Parries are executed with the point and little hand movement. The key to making a small hand action is parrying from the proper distance. From a lunge distance, as the attacker lunges, the defender is to execute a half retreat. This is a movement with the back foot, leaving the front foot stable. When the opponent lunges, this half retreat gets the defender out of the range of the attack. Victor demonstrated that the parry only has to be large when the distance is too close. The parry is secondary to the distance, and every attack should land short. The parry is executed merely to make sure that the director gives the right of way to the defender. He usually worked with beat parries, which were made at the same time as the half retreat. A direct riposte could be made from that position, with a lunge if necessary. Victor required all three actions—the half retreat, parry, riposte—to be executed in one tempo.

As I began to master this technique, I developed a speed that I had never had and found myself scoring more touches on simple parry, direct riposte. One more important element is that on the half retreat, the defender extends the arm slightly to parry, so that as the body retreats, the foil essentially stays in the same place. This leaves the defender's point close to the attacker's target, facilitating the direct riposte.

Victor works very hard at keeping the fencer's hand low when parrying. When the hand rises, the fencer needs to use the whole arm to parry. It the hand stays low and stationary, the only way to parry is to move the blade. When parries are executed this way in a very short time span, a number of parries can be executed. To master this technique he worked on a practice action in which you take the blade in the line of four, move it to eight, back to four, and extend.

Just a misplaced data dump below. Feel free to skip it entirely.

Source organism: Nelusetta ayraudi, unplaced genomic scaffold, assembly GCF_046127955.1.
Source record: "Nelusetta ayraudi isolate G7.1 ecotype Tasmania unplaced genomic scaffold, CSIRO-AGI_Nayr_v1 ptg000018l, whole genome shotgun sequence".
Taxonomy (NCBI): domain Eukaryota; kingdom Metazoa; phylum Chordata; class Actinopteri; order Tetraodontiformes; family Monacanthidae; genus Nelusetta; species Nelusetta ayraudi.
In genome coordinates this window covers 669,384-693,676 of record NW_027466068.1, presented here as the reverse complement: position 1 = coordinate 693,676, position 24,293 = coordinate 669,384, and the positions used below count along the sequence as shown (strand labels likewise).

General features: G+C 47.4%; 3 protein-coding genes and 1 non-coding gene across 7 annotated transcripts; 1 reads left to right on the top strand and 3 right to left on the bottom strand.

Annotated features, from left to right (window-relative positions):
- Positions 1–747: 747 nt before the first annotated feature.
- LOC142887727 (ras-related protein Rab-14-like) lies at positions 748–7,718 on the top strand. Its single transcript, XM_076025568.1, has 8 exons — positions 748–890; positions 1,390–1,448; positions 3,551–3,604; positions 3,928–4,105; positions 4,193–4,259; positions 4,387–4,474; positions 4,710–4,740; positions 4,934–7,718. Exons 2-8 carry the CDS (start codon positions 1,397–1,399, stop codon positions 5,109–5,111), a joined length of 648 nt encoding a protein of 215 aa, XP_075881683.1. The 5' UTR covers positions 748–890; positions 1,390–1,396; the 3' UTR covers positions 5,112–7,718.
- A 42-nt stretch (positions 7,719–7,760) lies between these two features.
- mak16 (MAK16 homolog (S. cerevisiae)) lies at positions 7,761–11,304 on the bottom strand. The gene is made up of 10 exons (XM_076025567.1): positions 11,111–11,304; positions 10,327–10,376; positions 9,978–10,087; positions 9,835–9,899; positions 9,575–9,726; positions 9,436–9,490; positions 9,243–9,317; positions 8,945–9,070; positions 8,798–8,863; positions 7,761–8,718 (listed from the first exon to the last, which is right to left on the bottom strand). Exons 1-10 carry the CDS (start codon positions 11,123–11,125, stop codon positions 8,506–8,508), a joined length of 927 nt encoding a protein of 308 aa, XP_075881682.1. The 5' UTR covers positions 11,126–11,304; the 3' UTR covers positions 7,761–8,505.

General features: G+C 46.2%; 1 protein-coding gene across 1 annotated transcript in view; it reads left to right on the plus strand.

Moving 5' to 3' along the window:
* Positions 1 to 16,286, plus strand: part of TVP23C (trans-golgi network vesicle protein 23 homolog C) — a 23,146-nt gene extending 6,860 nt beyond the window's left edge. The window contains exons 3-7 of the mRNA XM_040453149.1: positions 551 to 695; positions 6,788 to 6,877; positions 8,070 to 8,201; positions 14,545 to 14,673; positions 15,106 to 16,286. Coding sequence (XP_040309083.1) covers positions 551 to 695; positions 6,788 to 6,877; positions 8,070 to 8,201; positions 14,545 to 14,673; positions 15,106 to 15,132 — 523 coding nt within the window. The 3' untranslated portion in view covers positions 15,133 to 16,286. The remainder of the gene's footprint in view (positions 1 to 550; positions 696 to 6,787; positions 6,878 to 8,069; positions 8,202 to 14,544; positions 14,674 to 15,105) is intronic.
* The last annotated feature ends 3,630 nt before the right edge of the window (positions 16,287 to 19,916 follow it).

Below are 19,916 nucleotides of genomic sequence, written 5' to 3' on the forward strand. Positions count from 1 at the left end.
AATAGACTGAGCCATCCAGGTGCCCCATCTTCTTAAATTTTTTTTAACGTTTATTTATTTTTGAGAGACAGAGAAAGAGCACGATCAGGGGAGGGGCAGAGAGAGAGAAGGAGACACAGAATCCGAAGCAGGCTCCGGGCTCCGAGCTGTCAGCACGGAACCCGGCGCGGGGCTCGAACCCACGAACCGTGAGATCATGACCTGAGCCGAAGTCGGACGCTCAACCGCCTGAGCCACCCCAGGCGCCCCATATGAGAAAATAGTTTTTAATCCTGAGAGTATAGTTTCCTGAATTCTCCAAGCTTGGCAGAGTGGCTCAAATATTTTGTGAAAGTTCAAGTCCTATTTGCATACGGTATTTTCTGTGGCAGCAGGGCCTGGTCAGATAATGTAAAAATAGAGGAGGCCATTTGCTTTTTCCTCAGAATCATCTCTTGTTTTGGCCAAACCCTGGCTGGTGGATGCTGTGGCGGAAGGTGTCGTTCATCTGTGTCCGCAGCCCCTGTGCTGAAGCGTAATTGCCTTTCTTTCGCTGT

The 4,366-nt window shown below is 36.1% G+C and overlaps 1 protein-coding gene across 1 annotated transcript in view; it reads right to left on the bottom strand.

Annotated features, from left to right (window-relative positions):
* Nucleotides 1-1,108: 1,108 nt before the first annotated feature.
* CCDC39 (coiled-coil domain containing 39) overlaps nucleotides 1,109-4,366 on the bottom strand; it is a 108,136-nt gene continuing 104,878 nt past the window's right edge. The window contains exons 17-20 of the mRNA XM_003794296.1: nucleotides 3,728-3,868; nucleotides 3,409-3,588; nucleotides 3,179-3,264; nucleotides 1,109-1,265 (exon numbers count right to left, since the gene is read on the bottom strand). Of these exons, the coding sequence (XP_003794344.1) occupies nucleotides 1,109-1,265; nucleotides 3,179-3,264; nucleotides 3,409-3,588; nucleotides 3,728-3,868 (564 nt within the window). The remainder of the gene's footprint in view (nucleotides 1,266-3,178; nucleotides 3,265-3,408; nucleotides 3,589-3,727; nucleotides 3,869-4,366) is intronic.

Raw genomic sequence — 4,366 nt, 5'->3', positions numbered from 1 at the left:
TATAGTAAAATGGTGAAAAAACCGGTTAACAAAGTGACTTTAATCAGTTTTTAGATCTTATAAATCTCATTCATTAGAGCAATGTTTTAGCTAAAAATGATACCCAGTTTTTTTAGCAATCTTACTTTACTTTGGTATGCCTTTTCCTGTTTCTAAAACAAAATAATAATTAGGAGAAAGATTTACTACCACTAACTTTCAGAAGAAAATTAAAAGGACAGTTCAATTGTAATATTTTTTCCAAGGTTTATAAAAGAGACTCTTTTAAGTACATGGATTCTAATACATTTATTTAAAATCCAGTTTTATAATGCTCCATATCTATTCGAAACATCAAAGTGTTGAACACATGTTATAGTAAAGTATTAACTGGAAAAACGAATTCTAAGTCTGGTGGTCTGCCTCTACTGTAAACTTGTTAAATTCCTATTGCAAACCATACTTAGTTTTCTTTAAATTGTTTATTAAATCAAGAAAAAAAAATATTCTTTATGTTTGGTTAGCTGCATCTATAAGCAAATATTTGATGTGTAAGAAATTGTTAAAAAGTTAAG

The concept of a feint was also somewhat different from what I had experienced. A feint was to be executed with a slightly bent arm, a relaxed hand, and a quick forward body movement, not a slow deliberate movement. The key was surprise and a quick closing of the distance, not the placement of the point or a fully extended arm. Another interesting idea is to place the point not at the target, but wide of the target. This ensures that the opponent attempts to parry with a straight parry and does not have the choice to execute circle parries, making it easier to avoid the parry.

The lunge is first executed with the extension of the arm, followed by reaching forward with the front heel. In the lesson Victor demanded that the trunk stay perfectly upright and that the weight not shift to the front foot. (The key is to reach forward with arm and front leg, keeping the torso upright and extending the back leg for acceleration.) If Victor thought that the fencer was leaning forward on the lunge, he would stand behind the fencer and hold the back arm, and then tell the fencer to lunge. This technique forced the fencer to remain upright as he or she lunged. The action that he kept demonstrating was very light and springy, allowing the attacker to almost jump back on guard. The lunge was always to be executed with a quick, springy recovery. To demonstrate the feeling and balance that he wanted, Victor would lunge, then turn the hips the opposite way (turning the front hip toward the back of the strip) and walk out of the lunge. Victor always emphasized that being short with the attack was not a problem, and that quick recovery makes it almost impossible to get hit with a riposte. As he pointed out, the attacker can always begin again. Many times I have seen lessons where the person executing the lunge is encouraged to stay in the lunging position. I believe that allowing this only encourages a bad habit. Once Victor has the fencer lunging properly, he never allows the lunge to linger. After perfecting the lunge that Victor wanted, I find myself getting hit with far fewer parry riposte actions.